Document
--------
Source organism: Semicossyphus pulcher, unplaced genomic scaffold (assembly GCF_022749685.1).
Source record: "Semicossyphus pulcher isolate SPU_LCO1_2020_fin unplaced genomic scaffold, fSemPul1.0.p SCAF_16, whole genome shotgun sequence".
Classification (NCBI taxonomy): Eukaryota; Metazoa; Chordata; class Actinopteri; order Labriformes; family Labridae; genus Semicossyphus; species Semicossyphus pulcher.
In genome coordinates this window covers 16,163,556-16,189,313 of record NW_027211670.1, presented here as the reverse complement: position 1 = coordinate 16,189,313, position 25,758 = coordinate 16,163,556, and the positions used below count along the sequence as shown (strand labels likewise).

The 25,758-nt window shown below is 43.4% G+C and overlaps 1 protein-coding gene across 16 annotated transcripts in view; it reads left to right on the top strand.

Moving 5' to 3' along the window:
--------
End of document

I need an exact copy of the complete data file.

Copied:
Source organism: Semicossyphus pulcher, unplaced genomic scaffold (assembly GCF_022749685.1).
Source record: "Semicossyphus pulcher isolate SPU_LCO1_2020_fin unplaced genomic scaffold, fSemPul1.0.p SCAF_16, whole genome shotgun sequence".
Classification (NCBI taxonomy): Eukaryota; Metazoa; Chordata; class Actinopteri; order Labriformes; family Labridae; genus Semicossyphus; species Semicossyphus pulcher.
In genome coordinates this window covers 16,163,556-16,189,313 of record NW_027211670.1, presented here as the reverse complement: position 1 = coordinate 16,189,313, position 25,758 = coordinate 16,163,556, and the positions used below count along the sequence as shown (strand labels likewise).

The 25,758-nt window shown below is 43.4% G+C and overlaps 1 protein-coding gene across 16 annotated transcripts in view; it reads left to right on the top strand.

Moving 5' to 3' along the window: